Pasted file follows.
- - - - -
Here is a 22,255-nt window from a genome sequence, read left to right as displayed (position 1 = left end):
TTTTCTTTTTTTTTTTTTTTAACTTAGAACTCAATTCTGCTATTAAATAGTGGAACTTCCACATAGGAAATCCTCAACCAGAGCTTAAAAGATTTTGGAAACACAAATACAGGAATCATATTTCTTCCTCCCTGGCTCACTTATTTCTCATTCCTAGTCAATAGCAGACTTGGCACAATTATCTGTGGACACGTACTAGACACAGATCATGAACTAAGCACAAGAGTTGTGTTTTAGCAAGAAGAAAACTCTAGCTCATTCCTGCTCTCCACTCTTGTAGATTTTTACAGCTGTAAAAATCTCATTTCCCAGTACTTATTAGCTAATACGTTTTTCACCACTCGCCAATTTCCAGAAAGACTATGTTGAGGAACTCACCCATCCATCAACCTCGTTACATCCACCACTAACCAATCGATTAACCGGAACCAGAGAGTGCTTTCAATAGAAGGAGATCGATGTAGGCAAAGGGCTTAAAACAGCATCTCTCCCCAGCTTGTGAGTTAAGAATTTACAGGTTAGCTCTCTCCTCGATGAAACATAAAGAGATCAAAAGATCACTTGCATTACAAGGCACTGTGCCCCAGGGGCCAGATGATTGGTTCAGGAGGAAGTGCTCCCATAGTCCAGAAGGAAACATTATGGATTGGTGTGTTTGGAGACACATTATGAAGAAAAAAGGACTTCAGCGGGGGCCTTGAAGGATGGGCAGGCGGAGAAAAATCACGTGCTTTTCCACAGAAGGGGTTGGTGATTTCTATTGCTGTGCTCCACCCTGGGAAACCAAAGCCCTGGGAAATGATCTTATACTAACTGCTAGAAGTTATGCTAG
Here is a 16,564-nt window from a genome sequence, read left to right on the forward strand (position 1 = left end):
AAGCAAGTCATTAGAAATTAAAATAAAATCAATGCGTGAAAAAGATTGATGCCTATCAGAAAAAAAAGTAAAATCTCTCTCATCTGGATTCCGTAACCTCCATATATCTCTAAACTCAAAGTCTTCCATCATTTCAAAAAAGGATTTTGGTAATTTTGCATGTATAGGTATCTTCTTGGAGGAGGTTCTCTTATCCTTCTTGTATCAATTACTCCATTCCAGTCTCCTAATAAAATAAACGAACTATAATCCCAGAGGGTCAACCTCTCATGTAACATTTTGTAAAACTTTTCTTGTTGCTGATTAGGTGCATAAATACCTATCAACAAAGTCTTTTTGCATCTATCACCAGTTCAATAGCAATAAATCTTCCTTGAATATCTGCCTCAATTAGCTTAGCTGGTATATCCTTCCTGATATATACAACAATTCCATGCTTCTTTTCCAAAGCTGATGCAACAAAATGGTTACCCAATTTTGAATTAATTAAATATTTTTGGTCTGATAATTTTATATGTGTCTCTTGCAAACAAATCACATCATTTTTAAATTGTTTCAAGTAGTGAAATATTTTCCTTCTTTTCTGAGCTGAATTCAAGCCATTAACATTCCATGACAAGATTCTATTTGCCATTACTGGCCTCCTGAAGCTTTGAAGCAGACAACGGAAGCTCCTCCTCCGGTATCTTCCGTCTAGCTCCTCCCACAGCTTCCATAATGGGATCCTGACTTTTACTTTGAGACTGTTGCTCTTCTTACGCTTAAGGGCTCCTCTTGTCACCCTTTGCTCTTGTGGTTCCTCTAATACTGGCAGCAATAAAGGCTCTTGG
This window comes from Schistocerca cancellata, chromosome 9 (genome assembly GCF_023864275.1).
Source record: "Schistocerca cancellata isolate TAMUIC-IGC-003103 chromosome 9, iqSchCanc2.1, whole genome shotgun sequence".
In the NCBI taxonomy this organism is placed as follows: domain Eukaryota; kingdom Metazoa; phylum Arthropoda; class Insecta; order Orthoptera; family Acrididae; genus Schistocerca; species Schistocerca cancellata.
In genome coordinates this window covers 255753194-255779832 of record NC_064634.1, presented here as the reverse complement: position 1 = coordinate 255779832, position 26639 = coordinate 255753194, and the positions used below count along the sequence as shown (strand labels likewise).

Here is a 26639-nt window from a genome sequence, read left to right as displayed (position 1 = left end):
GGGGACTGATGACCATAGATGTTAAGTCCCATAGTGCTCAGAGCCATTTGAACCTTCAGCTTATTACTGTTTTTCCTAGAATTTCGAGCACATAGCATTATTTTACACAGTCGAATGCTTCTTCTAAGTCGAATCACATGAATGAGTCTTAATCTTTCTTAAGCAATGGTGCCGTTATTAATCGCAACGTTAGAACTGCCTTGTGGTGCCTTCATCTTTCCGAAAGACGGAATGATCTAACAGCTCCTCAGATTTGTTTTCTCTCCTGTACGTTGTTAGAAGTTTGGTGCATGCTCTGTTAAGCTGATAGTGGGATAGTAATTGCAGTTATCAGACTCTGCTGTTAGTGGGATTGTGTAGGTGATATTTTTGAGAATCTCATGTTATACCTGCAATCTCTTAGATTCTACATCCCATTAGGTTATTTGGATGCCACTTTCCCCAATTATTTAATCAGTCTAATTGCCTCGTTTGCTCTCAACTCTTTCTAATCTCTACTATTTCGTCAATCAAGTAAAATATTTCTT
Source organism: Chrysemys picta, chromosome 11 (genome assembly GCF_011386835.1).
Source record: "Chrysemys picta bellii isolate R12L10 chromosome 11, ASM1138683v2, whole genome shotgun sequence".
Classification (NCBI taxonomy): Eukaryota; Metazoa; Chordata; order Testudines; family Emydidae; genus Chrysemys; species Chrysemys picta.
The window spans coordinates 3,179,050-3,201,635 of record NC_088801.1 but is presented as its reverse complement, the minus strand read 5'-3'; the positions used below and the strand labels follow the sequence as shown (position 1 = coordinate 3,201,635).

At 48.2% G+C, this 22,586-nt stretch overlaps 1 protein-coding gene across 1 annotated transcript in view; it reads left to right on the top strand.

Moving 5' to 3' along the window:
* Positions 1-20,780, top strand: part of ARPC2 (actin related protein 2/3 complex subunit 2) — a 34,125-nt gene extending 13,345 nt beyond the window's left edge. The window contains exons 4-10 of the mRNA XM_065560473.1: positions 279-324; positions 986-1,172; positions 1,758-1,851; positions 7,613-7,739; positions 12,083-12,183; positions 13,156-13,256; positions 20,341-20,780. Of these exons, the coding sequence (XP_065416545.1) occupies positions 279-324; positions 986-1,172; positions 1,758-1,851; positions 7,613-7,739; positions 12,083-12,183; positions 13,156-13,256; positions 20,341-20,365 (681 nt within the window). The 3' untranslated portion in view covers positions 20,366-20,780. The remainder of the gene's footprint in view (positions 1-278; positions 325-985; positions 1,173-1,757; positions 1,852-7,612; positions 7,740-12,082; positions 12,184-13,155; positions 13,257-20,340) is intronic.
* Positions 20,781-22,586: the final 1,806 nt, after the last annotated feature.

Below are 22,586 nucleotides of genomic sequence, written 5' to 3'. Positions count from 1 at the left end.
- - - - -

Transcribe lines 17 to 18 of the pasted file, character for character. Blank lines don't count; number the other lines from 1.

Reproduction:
* Positions 1-20,780, top strand: part of ARPC2 (actin related protein 2/3 complex subunit 2) — a 34,125-nt gene extending 13,345 nt beyond the window's left edge. The window contains exons 4-10 of the mRNA XM_065560473.1: positions 279-324; positions 986-1,172; positions 1,758-1,851; positions 7,613-7,739; positions 12,083-12,183; positions 13,156-13,256; positions 20,341-20,780. Of these exons, the coding sequence (XP_065416545.1) occupies positions 279-324; positions 986-1,172; positions 1,758-1,851; positions 7,613-7,739; positions 12,083-12,183; positions 13,156-13,256; positions 20,341-20,365 (681 nt within the window). The 3' untranslated portion in view covers positions 20,366-20,780. The remainder of the gene's footprint in view (positions 1-278; positions 325-985; positions 1,173-1,757; positions 1,852-7,612; positions 7,740-12,082; positions 12,184-13,155; positions 13,257-20,340) is intronic.
* Positions 20,781-22,586: the final 1,806 nt, after the last annotated feature.